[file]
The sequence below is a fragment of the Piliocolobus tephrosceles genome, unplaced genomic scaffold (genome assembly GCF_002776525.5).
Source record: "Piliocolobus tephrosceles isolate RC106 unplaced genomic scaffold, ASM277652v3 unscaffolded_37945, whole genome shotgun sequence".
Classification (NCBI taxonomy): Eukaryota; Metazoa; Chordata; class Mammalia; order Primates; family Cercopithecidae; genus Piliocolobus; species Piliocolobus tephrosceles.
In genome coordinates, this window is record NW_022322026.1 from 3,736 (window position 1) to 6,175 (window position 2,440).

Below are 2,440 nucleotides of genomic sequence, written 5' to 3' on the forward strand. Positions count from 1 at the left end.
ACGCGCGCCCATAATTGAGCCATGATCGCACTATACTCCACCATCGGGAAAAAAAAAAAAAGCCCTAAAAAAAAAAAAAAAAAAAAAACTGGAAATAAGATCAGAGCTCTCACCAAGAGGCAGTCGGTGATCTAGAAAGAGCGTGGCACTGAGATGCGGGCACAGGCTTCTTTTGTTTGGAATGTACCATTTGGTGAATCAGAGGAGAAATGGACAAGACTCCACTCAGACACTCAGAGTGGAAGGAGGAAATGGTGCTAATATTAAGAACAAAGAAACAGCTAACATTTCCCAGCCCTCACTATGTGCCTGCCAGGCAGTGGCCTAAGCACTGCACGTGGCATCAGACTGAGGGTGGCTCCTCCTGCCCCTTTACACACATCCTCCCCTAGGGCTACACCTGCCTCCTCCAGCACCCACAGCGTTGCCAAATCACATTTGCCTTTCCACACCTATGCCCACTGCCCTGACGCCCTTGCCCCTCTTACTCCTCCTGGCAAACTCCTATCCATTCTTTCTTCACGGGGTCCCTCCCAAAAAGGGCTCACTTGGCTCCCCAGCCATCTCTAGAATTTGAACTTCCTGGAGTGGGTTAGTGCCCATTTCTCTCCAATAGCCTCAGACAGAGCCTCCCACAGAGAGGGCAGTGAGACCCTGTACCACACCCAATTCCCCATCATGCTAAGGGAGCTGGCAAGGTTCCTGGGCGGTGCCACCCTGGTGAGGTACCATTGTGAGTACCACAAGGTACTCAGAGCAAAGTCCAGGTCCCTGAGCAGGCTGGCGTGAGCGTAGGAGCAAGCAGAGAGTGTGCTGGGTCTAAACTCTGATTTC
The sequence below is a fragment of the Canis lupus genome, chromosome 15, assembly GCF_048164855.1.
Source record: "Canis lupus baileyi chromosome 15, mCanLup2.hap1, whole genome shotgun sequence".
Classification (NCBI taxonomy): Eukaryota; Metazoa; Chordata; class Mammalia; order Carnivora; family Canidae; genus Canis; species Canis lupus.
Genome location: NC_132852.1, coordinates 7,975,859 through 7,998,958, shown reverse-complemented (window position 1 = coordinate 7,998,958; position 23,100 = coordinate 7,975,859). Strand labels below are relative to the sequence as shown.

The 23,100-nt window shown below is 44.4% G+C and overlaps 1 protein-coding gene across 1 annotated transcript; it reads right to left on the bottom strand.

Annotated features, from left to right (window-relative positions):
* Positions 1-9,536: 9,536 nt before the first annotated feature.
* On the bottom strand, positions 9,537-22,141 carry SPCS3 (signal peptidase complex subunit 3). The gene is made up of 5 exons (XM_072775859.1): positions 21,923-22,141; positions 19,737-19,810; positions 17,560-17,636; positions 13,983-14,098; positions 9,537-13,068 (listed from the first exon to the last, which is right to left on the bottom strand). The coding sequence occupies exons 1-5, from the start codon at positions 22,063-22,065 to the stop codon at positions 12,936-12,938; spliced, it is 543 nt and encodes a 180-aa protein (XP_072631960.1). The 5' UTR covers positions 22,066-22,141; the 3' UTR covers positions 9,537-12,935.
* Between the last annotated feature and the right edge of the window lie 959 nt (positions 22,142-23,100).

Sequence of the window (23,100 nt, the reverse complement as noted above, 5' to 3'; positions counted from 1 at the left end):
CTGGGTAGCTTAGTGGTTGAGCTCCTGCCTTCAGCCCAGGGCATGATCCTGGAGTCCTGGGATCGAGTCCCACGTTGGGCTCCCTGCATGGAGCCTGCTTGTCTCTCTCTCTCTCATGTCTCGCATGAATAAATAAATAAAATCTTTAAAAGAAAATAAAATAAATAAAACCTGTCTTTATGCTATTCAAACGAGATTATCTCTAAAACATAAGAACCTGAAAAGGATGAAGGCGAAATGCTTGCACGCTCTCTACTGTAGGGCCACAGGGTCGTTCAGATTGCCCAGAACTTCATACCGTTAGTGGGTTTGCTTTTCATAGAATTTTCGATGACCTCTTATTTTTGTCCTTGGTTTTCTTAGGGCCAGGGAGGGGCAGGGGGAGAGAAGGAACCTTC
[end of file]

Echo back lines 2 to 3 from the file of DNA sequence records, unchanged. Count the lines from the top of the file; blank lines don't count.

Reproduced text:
Source record: "Piliocolobus tephrosceles isolate RC106 unplaced genomic scaffold, ASM277652v3 unscaffolded_37945, whole genome shotgun sequence".
Classification (NCBI taxonomy): Eukaryota; Metazoa; Chordata; class Mammalia; order Primates; family Cercopithecidae; genus Piliocolobus; species Piliocolobus tephrosceles.